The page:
Views: 204 Kit Welchlin
How do you maintain trust?
You may be getting along with some of your colleagues, however, you may be struggling with a few of your new relationships. How do you maintain the trust that you have established? Establishing and maintaining trust requires us to be trusting and trustworthy. Trust is established through a series of trusting and trustworthy actions. If a person takes the risk of being open with sharing what they think and how they feel, they will receive either confirming or disconfirming responses, either acceptance or rejection. The key to maintaining trust is based upon your willingness to respond to another person’s risk taking in a way that insures that the other person will experience beneficial consequences. This is accomplished by being accepting, supportive, cooperative, and empathetic. Expressing acceptance is responding to that person with high regard and mutual respect. Expressing supportiveness is being encouraging and emotionally supportive concerning their perspective and observations, and their abilities and capabilities. Expressing cooperative intentions involves continued discussions about working together and achieving mutual goals. Expressing empathy creates warmth and understanding which increases trust in the relationship, even when there are unresolved conflicts. Trust is a two way street, we need to be trusting and trustworthy. Creating a supportive communication climate is critical in establishing trust. Creating an environment where people feel little risk in honest interactions is possible. Establish trust by being open and honest. Maintain trust by being accepting, supportive, and expressing cooperative intentions. Consistently demonstrate that you are willing to talk it out and work it out. Check back to Welchlin.com every Monday for a new video blog.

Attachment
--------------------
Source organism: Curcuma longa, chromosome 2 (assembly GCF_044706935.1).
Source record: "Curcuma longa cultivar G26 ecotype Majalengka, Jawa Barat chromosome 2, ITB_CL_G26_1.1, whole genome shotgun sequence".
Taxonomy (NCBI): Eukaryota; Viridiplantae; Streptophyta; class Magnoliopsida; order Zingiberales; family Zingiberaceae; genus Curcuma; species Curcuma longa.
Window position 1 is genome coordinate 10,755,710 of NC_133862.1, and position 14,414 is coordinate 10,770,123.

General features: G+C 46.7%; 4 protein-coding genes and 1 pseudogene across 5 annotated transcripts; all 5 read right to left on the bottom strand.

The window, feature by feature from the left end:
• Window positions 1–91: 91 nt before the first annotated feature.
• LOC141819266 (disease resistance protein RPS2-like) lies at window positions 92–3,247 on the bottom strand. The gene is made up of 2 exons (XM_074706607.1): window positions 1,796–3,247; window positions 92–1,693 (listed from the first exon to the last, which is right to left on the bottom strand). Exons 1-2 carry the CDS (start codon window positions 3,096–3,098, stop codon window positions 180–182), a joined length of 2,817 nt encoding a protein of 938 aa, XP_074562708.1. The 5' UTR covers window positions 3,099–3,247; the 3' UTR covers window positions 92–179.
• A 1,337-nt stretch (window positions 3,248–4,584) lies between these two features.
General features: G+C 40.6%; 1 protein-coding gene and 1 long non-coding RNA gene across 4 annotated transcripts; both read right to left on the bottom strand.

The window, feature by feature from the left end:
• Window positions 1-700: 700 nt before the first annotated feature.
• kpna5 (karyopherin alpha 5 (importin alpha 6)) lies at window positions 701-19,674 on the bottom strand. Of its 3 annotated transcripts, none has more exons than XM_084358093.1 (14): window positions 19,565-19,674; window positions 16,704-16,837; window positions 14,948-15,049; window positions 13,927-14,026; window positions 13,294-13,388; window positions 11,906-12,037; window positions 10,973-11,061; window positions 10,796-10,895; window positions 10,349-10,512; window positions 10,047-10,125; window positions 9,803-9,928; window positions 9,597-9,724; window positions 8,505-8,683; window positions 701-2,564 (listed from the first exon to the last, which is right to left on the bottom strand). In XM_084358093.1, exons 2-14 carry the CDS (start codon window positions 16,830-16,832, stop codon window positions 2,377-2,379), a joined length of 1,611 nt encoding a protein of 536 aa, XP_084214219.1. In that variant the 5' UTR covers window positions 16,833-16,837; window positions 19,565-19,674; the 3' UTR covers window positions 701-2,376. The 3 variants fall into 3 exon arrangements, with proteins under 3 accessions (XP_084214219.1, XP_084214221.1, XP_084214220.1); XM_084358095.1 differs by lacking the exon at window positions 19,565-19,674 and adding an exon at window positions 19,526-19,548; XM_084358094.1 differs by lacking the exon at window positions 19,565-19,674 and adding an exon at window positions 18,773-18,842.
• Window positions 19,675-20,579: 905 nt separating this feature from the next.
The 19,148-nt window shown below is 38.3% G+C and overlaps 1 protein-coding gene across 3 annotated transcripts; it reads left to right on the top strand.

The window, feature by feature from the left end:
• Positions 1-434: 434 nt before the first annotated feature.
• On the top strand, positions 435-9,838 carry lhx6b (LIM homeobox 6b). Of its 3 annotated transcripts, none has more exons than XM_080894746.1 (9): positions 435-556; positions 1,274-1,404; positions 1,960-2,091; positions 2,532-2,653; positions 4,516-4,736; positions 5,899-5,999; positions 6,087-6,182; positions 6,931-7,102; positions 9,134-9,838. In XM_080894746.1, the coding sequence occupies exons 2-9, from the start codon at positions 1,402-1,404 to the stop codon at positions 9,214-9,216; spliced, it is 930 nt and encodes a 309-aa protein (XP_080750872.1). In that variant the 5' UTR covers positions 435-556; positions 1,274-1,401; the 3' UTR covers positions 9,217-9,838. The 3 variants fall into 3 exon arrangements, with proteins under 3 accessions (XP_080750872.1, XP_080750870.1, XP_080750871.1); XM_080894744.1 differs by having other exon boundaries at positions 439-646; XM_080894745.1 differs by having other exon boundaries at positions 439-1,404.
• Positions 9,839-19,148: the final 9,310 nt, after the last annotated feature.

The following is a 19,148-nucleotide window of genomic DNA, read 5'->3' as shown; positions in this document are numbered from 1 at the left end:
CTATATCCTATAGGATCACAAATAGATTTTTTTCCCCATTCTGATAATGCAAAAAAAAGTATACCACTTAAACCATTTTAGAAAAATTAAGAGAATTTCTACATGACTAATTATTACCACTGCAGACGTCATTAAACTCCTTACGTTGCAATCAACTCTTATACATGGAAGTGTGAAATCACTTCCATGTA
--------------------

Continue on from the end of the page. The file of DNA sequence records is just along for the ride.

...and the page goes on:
Views: 275 Kit Welchlin
Procrastination: What Does Indecision Have To Do with Procrastination?
It is important to be decisive, but obstacles and potential problems can paralyze our thoughts and actions. When we have a strong desire to be right or a strong desire to avoid being wrong, we may delay decisions. Indecision and perfectionism are often dance partners. When I deliver presentations on decision-making, we discuss the four stages of decision-making: framing the situation, gathering information and intelligence, reaching conclusions, and reviewing and evaluating the process and the product. Spend about 25% of your time on each stage. There is a time for deliberation, and there is a time for action. Being decisive is one of the keys to unlock the grip of procrastination. If analysis paralysis is the problem, set a deadline for gathering the best information available and then unleash the courage to make the best decision possible. There is a terrible diminishing return on perfectionism. To be more decisive, consider Pareto’s Principle, or the 80-20 rule: for many events, roughly 80% of the effects come from 20% of the causes. Many natural phenomena have been shown empirically to exhibit such a distribution. So, recognize the few critical activities that will have the greatest impact, and focus your attention on doing those things first. If you are still worried that something may go wrong, be sure to clearly focus on what you want to accomplish, write down the potential obstacles or difficulties you may face, think of a variety of possible solutions, and select the ones that seem to have the best chance. This type of positive planning will keep procrastination at bay. Sometimes we think about the worst things that can happen and we stall. Do some planning to prevent the worst from happening and make the decision. You’ll be all right.